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  • The Toughest Job in America?

    Posted by David Foster on May 24th, 2018 (All posts by )

    Admiral William McRaven, who is retiring as Chancellor of the University of Texas system, asserted that  “Leading a university or health institution is ‘the toughest job in the nation.'”

    McRaven was for many years a SEAL leader, with his career culminating in planning and overseeing the operation that killed Osama bin Laden.

    I’d suggest that, if leading a university (and for this post, I’ll be focusing on that part of the admiral’s statement rather than the healthcare part) is harder that leading major special-forces operations against determined enemies…then something is very wrong.

    Mind you, I’m not saying he’s incorrect.  Indeed, I’d go further: except for certain niche institutions, the job of university president or chancellor may now not just be difficult, but impossible.  Impossible, that is, if you look at success in terms of generating reasonable positive educational results within a reasonably positive culture, not just keeping one’s job.

    And this situation is largely the result of the poor performance of several generations of previous university administrators. There has been overselling of what universities are offering..increasingly including graduate studies…as the only key to success in American societies.  There has been encouragement of students to sign up for very large loans, without the kind of disclosure of risks that would be required for any other kind of large investment; coupled with the first point, this has resulted in many people being on campus who shouldn’t be there at all and/or aren’t taking their education very seriously. There has been in many cases a lack of attention to the mission of teaching.  There has been a lack of respect for civil liberties of both students and professors, a tolerance of intimidation tactics by students, professors, and outside parties, and an encouragement of organizations and ‘fields of study’ that are by their very nature hostile to the notion of an academic community.  And there has been little pushback against intrusive regulation from government, as long as funding is at stake.

    True, not all university administrators have conducted themselves in the manner described above, but enough have that American higher education as a whole has become increasingly toxic.  And when a culture has become sufficiently toxic, it is very difficult for even the best leader to implement meaningful change.

     

    29 Responses to “The Toughest Job in America?”

    1. Mike K Says:

      The problem of Deans is the Faculty.

      Our medical school dean once said, “A Dean is to the faculty what a fireplug is to a dog.”

      The faculties of universities since the Vietnam War have gone hard left. I actually think the war had a lot to do with it. Left wing students cowered in grad school while more conservative students went to Vietnam People still forget, or never knew, that something like 70% of the soldiers in Vietnam were volunteers.

      The left wing students stayed there in grad school and, by the end of the war, were assistant professors with PhDs, many in useless fields or Humanities. Now 40 years later, we are dealing with the results of that shift and the second generation of professors is even more leftist than the Vietnam generation.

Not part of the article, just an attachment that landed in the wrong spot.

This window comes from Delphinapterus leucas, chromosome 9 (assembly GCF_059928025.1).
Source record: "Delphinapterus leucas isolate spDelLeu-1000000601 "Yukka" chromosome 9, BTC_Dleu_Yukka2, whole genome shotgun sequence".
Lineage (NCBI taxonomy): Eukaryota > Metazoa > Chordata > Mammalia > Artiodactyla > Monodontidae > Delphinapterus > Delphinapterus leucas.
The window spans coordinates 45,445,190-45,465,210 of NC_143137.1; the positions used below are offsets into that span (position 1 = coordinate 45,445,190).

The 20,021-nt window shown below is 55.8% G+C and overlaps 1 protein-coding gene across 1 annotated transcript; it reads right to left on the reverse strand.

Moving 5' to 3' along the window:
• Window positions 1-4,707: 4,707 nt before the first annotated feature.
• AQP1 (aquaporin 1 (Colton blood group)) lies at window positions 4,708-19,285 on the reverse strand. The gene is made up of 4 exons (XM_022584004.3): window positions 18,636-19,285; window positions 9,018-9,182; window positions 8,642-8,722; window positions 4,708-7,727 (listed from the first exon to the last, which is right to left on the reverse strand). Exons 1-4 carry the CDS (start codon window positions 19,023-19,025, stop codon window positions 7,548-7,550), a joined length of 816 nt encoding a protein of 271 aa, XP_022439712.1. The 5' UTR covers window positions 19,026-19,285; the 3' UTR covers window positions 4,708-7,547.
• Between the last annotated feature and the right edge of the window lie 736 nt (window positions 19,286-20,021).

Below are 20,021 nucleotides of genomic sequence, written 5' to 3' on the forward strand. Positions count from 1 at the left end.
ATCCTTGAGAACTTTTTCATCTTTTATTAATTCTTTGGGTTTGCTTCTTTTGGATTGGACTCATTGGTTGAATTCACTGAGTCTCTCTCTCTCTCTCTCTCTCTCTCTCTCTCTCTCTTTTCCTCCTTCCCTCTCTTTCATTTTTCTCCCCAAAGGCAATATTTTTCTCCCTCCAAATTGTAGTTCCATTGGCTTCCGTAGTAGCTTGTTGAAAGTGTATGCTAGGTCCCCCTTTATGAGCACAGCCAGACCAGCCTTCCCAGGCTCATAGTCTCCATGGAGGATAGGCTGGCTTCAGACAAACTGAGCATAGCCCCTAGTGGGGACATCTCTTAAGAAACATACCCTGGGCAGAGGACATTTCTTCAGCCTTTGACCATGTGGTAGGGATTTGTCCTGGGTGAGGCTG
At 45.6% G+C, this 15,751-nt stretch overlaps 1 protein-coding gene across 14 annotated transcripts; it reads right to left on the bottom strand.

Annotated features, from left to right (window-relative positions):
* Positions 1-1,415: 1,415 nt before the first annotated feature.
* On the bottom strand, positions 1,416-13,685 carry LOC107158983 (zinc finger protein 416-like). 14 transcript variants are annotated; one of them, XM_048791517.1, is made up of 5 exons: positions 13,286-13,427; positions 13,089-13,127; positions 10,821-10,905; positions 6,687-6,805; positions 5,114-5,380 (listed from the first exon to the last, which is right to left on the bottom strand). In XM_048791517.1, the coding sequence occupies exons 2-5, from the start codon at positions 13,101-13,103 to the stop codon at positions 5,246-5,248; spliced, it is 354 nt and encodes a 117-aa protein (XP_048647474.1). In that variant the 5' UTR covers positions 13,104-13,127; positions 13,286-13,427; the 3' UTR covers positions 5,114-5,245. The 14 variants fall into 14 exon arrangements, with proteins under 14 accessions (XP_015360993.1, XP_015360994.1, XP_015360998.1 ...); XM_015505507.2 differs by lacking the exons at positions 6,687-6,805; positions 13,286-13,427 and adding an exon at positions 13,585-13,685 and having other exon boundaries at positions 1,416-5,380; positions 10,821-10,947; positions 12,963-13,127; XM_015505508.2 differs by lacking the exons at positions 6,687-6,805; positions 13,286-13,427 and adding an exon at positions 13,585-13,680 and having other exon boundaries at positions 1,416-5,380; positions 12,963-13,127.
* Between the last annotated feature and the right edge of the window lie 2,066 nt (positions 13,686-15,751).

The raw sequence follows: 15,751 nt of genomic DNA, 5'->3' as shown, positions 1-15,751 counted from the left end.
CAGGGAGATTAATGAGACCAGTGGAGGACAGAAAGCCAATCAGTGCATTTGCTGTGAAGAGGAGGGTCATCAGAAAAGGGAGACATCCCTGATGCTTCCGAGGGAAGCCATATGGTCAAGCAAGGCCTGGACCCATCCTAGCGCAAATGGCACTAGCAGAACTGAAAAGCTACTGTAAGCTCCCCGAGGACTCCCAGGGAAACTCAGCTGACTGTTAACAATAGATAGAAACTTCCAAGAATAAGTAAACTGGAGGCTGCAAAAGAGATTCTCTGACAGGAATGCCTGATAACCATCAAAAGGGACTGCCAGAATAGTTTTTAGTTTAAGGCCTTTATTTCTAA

What is a dean to do? Even worse is a president of the U. He has all the deans and the faculty advocating ridiculous things and, if he refuses, you have the Larry Summers scene again.

      Here is one theory about Summers that says more than it knows.

      From my discussions with senior faculty who were at Harvard at the time (I was there as a graduate researcher), the factors that led to Larry Summers stepping down at Harvard were several fold; however, the underlying cause was that Larry Summers was attempting to shift the core of undergraduate education away from the Arts and Humanities and into Science and Engineering. This was part of his strategic vision for the future of Harvard that included moving much of the sciences to the Allston campus (in hindsight, probably a mistake). A lot of the discontentment from senior faculty mentioned in the other posts were from departments that were losing power/importance in this transition. Prof. Summers was like a bull in a china shop of delicate academic egos and made many impolitic gestures towards some well-known faculty members, questioning their course content, grade inflation, and the level of academic quality — this is essentially an ad hominem attack upon faculty members and their departments. This bolstered his image of being an arrogant ass (which isn’t a total stretch on a polite day).

      The comment about women was probably part of this.

      Why would a president want to shift emphasis and resources to science ?

      Maybe he wants to be president of a serious U. Couldn’t be.

    2. David Foster Says:

      Summers doesn’t sound like he has a whole lot of emotional intelligence….important in all executive jobs, but especially where formal power is relatively weak and the ability to manage by influence is accordingly critical.

    3. Brian Says:

      Every single faculty member thinks that they answer only to God. How do you manage a place like that?

      The fact is that the university system evolved over centuries to train a very small number of professionals–first the clergy, then a few others such as law, medicine, then much later the physical sciences. It was never intended to serve as a place for the majority of the population to get certified in any imaginable field, and trying to change it to that mission in a single generation was bound to be a disaster.

      (P.S., I have no affection for Harvard or Harvard graduates, but I actually don’t think it should become a training ground for scientists and engineers. That strikes me–someone with a PhD in a hard science–as a betrayal of its history.)